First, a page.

There is definitely no right or wrong way to go. No better or worse way to recreate the sound. You alone have to choose what’s best for yourself. Forget about perfect. It’s an illusion. Get what appeals to you… not someone else. The only way to know however is you must try it/them and decide… or just be happy with what you have now.

I’ve got a cheap but pretty good SS amp in my Odyssey Stratos Plus + amp. I’ve also got a Butler hybrid amp and a pair of Dodd mono block EL34 amps. Each amp has it’s own way of presenting the sound. I like them all.

For many types of regular use I like the combo of my tube preamp + the Butler TDB 5150. Overall it has no overt shortcomings. Plays every genre very well. It’s true strengths are in the bass and control of the speakers top to bottom. It has the ease and refinement of tubes, and the control and speed of it’s bipolar output devices… but not the decay or harmonics of pure tube topology amps.

In short, it doesn’t have the voice of the Dodd amps though. The Dodd MK II 120wpc monos are vastly superior to the Butler in the mids and upper end yet I prefer to use a sub when they are in play.

I do dig where you are coming from on the upkeep of the tubes being sometimes a chore. It always comes down to making a choice IMO… a compromise usually. Hybrids are a very good idea for those who want to try to bridge the gap from pure SS to tubes. Yet even with hybrids until (I suspect) you get well into the more pricey ones, like LLamm, BC, Moscodes newest version, Butler’s Monad, or Gary Dodds latest entry, they will always be a compromise… allowing for a taste of tubes only, but with better speed and control of the speakers.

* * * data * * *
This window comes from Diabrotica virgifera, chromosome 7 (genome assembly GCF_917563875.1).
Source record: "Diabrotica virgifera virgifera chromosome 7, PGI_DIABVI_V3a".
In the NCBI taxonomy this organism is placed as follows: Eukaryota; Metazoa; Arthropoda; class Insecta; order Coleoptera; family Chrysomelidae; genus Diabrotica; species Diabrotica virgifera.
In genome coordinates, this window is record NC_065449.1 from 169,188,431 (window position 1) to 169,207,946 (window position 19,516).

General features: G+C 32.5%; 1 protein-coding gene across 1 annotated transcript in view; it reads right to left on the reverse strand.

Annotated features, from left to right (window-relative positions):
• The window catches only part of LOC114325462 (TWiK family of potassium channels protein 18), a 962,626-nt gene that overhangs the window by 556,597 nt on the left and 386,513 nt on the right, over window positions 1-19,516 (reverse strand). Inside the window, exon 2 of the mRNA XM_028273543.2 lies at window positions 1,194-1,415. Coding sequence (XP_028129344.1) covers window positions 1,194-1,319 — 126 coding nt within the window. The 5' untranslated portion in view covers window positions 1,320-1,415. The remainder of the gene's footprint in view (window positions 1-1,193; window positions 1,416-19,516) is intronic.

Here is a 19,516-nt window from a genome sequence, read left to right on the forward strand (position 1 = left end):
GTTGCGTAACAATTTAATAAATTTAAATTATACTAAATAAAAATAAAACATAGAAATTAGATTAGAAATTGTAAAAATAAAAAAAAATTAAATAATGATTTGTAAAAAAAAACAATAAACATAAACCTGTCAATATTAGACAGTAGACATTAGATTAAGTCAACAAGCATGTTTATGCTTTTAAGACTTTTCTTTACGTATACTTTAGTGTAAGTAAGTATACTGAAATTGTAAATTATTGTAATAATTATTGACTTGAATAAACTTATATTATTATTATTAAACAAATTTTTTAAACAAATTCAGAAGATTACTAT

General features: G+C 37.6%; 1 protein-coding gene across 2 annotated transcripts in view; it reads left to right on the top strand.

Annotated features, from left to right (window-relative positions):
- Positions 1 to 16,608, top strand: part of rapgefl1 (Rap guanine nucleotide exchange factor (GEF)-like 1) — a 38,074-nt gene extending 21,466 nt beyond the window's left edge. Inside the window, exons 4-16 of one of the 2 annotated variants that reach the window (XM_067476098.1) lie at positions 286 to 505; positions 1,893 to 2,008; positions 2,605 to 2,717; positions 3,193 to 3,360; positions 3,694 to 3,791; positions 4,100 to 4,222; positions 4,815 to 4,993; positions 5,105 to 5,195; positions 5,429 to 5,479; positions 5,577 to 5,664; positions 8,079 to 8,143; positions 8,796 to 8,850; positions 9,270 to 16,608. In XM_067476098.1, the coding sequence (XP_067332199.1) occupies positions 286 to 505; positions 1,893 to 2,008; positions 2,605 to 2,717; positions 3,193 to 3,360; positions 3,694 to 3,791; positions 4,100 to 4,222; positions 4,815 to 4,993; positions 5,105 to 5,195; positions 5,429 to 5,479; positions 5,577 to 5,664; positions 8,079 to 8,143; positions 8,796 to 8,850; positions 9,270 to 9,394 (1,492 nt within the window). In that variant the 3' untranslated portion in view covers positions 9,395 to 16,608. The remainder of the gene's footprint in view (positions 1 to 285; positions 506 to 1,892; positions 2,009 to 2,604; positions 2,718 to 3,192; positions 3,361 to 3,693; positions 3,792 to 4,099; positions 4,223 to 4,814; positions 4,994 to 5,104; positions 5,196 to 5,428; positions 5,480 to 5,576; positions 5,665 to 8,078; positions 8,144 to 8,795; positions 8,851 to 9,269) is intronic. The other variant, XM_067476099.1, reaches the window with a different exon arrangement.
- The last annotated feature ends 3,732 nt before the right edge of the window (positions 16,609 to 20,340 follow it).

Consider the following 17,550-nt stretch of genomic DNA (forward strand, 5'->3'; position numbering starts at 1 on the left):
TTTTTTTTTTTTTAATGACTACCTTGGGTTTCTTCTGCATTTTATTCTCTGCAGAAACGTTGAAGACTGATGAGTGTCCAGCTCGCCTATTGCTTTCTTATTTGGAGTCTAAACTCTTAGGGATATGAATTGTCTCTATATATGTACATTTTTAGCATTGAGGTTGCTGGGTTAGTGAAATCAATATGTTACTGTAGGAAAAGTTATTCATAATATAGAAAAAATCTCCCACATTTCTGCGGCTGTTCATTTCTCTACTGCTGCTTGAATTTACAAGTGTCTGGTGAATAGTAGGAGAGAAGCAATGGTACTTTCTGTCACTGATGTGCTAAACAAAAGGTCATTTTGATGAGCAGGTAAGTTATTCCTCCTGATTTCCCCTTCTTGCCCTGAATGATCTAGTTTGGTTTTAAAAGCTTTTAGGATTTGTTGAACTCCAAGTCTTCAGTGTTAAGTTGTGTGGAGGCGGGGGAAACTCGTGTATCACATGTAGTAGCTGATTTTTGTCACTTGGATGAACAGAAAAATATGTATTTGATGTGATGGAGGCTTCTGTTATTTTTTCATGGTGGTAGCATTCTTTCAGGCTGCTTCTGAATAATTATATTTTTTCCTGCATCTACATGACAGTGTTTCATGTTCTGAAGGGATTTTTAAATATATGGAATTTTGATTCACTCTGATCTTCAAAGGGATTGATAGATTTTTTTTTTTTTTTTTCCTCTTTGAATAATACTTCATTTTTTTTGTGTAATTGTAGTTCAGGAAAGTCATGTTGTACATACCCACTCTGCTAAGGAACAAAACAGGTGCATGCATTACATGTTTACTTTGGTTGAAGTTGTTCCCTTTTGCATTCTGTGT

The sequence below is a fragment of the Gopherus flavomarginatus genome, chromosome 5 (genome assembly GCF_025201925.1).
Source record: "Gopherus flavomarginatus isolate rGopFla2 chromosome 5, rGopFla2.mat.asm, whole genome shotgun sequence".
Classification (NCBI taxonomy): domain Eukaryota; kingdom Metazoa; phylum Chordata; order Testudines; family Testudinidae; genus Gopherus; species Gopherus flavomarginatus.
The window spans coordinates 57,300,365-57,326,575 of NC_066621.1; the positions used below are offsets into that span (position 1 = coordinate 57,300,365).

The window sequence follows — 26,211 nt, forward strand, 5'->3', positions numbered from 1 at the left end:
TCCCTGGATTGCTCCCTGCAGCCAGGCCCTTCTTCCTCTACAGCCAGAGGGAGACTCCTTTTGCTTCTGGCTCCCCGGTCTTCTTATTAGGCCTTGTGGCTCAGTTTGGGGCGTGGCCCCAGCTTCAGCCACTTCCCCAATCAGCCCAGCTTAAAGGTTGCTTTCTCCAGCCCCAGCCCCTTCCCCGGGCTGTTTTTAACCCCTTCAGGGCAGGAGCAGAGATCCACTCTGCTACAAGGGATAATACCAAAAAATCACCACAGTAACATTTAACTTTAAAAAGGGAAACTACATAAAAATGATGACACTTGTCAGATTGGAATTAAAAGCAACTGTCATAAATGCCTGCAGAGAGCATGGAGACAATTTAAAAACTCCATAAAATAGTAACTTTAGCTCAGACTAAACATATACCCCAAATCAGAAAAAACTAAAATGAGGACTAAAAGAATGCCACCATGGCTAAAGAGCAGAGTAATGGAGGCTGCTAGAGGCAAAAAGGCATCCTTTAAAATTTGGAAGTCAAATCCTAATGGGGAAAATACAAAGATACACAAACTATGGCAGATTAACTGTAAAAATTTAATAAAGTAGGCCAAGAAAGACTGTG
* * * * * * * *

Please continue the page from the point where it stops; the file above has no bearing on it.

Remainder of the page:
Other considerations might be Wolcott, or the Pass x.5 series amps. Choosing depends on what you want from the amp and your squeakers demands for power of course… and then there’s the cost too.

AS far as I know it, a great tube preamp is only half the sound of a great tube preamp and a great set of tube amps. No more or less. Adding a SS amp will reduce the flavor by half just about. In your case I’d presume by a third as you also use a tube phono stage.

Very good luck.
Lots of good advice above.

My 2 cents:
1) If you have always used a tube amp, you will not be completely satisfied with a solid state amp, no matter the brand.

2) If you decide to switch to a solid state amp, pay attention to the impedance issue already mentioned.

3) I agree that the Moscode hybrid is a good compromise. Also, though I haven't heard one, a few ex-tube amp lovers are happy with their TRL solid state amps.

4) Clayton has very limited distribution and dealer support. The amps may sound exceptionally good, but you have to do your due diligence regarding the viability of customer support down the road.

5) As one who has auditioned McCormack amps (DNA-2, DNA-500) with tube preamps, I cannot recommend the pairing. The input impedance of the McCormack amps is too low, IMO.

Have fun.
Suikang, I think your "worry" is well grounded, I simply could never find an SS amp that would be my full-time amp, and I tried. I own Merlins VSMs that work extremely well with tube amps, and I suspect with some speakers, the high current, high power SS amps may be preferable to tubes - some speakers seem to shine with SS amplification - they need it. But, if you are hooked on what tubes do, I just don't think you will get that from any SS amp, as Tvad says, from any brand of SS.